Notesheet: Parcel (JavaScript bundler)

Status: Work in Progress (Updated 04 March 2020)

What is Parcel? It’s basically webpack without all the configuration automatically handled out of the box so you can just install it and all your “modern” front-end development compilation happens automatically. Seriously, zero configuration. Clone my sample repository at, follow the instructions in the file and see for yourself.

(That being said, further reading indicates webpack 4 is also zero configuration, though to date I haven’t found a tutorial that doesn’t touch the webpack.js file.)

I discovered Parcel today (11 Feb 2020) and had a test site up and running in under 5 minutes, including typos. Compared to webpack which took “I don’t know how long” to get setup.

  • Keep in mind I’m focused on front-end web development and basically just need it for transpiling ES2015+ to ES5, SCSS pre-processing, minification, bundling and cache busting. And I want the whole setup to be simple.
  • The official site has a easy getting started guide.
  • The official guide and some articles say you need to npm install the “sass” package but in my sample site this worked out of the box. I suspect that’s because I’m using a version with included features greater than the documentation suggests.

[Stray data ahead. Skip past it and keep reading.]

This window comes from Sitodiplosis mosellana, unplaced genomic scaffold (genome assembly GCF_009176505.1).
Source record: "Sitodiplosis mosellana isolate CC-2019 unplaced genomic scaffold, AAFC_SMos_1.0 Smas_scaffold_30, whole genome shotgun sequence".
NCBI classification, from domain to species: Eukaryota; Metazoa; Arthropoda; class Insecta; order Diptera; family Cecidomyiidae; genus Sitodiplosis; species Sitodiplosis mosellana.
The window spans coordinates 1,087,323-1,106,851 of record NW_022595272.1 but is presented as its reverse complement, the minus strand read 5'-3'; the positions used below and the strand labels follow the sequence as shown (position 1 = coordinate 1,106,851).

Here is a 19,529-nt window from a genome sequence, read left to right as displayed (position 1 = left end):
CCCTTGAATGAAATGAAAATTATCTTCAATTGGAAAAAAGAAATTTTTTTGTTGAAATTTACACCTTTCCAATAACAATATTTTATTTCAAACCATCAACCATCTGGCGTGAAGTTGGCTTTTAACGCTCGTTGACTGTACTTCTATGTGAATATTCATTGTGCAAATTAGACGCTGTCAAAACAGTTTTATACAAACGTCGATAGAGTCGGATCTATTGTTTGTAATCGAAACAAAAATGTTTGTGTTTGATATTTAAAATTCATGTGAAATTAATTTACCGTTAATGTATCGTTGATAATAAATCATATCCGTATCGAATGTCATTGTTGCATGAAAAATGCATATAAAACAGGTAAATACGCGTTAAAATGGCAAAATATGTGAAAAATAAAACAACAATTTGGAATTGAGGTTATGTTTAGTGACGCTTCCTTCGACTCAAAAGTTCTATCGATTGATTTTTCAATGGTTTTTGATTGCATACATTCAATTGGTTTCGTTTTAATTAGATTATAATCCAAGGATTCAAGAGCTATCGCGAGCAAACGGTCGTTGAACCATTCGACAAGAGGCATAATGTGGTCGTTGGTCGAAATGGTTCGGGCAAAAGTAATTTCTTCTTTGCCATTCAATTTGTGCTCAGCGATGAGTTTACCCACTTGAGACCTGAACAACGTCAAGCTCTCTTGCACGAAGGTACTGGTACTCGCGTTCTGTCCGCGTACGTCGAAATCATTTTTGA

Update after 3 weeks:

  • For the most part it’s working well.
  • It updates packages.json and installs dependencies based on my code without me needing to think about it.
    • One initial hitch was referencing images in Vue.js. Bit after a bit of research I found you can use a JavaScript import like import rootImages from "./images/*.*";, then in your JavaScript you just use rootImages.{your_image_name_in_that_folder}.{image_extension} to reference an image (the value will point to the image path in the distribution/build folder.
      I actually created a new JavaScript module file that includes the import and exposes the images. That way, if I switch back to webpack or some other system, I’ve encapsulated all image dependencies in the once location. Following the the complete code from my file to show what I’ve done:

      import rootImages from "./images/*.*";          // Import to reference Parcel.js generated images.
      import w3images from "./images/w3images/*.*";   // Import to reference Parcel.js generated images.
      // Search: "parcel js copy images" and "parcel js references images in javascript"
      export const assets = {
          images: {
              root: rootImages,
              w3: w3images,

      Now I reference [for example] assets.images.root.{file}.{extension} to get the actual path to a file.

  • I have noticed sometimes I’ll create a syntax error (or some other error) while refactoring and I can’t get rid of errors in the browser console. Even a hard refresh doesn’t work. Stop parcel on the command-line then restart it – that usually fixes the issue, or at least generates a new error on the parcel command-line that points me in a better direction to the error.
  • I’m still using parcel in a private SaaS project I’m building. Sometimes I feel the urge to move over to webpack for better errors and debugging, but I’m familiar enough with it now I don’t switch. By moving parcel dependencies to their own JS modules I can still do it in the future with relative ease.